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Best Commentaries on Non-Biblical Books?

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Best Commentaries on Non-Biblical Books?

Postby Endeka » Sat Jan 15, 2011 3:46 pm

Hi there,
I'm a new member; you can read my introduction in the appropriate thread. As a specialist in biblical studies, we rely on scholarly commentaries to provide insight into the social location and context of documents (we rely on them for other things too, but for right now I'm concerned chiefly with commentaries like Hermeniea and the New International Greek Testament Commentary). Another new series I really like is Baylor's "Handbook on the Greek Text" volumes. Rather than being a commentary proper, they are an analysis of the book's Greek, construction by construction. This is helpful because it provides a kind of lexical overview that would normally be a long time in coming; for example, the first note in the volume on the Acts of the Apostles notes that the author usually uses "men" without "de," something it would take a reader a lot of reading in the book to figure out, if they ever read the whole book in Greek (often translation only deals with a few chapters here and there, as most of you know).

All that is to say, are there any commentaries like this for major Greek works outside the Christian canon? Do commentaries exist that treat the Greek text in great detail rather than simply being a history book about, say, Plutarch or Aristotle? I know that commentaries exist for major Greek texts, although not in the volume that exist for the Bible. What are some of the best commentaries that you know of or have worked with? What do you like about them?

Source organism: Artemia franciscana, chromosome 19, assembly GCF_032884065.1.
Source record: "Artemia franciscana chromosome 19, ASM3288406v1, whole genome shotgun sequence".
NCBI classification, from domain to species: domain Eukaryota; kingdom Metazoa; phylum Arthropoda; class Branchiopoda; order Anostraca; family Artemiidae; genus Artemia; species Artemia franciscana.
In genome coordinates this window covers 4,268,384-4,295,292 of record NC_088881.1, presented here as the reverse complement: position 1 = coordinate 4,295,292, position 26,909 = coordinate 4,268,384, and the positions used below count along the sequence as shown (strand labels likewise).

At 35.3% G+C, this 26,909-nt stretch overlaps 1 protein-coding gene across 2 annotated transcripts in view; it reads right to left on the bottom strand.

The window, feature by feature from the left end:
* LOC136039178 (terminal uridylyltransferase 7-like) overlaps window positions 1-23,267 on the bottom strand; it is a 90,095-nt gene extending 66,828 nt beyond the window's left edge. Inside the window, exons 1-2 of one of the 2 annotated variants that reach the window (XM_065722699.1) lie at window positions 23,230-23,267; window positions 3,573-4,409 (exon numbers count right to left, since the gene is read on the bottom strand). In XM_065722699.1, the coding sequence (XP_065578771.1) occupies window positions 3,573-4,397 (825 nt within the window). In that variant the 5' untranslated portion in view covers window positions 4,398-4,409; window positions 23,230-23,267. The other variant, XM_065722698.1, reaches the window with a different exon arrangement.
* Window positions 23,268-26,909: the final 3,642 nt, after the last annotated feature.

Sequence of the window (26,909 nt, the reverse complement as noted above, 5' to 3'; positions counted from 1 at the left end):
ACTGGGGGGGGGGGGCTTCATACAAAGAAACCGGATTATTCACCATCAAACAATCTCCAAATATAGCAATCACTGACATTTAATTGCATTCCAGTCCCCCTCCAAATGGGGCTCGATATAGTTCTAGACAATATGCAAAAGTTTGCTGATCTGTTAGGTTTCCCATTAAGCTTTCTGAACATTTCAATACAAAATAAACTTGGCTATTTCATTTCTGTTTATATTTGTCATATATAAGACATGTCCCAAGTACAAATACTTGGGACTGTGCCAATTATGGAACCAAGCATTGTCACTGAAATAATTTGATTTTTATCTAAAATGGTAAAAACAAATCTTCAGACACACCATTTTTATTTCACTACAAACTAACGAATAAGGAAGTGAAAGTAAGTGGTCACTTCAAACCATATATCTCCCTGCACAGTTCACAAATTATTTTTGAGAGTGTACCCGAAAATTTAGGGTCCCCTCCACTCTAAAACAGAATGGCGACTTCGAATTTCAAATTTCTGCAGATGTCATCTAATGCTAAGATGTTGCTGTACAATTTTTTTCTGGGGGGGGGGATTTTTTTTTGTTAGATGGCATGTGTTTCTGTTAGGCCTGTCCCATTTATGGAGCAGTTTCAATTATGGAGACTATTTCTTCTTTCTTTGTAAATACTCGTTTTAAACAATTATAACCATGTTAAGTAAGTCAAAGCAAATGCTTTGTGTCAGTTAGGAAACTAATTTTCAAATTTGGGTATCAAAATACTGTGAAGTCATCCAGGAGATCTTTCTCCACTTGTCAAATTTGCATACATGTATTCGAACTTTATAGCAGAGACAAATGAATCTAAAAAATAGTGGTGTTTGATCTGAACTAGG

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Re: Best Commentaries on Non-Biblical Books?

Postby Markos » Mon Jan 17, 2011 11:01 pm

What are some of the best commentaries that you know of or have worked with? What do you like about them?


What I want in a commentary is a book that focuses only on the Greek and does so as briefly as possible.

Geoffrey Steadman's books are the best that I have found. When I first started learning Greek, I would read more detailed commentaries, but I am convinced that these do not really help you master Greek. 95% of your time should be spent reading and re-reading Greek, 5% reading commentaries. I actually think a facing literal translation is better than a commentary simply because it allows you to get back to the Greek faster, and it avoids a bunch of meta-language which just clutters your mind with abstractions.
I am writing in Ancient Greek not because I know Greek well, but because I hope that it will improve my fluency in reading. I got the idea for this from Adrianus over on the Latin forum here at Textkit.
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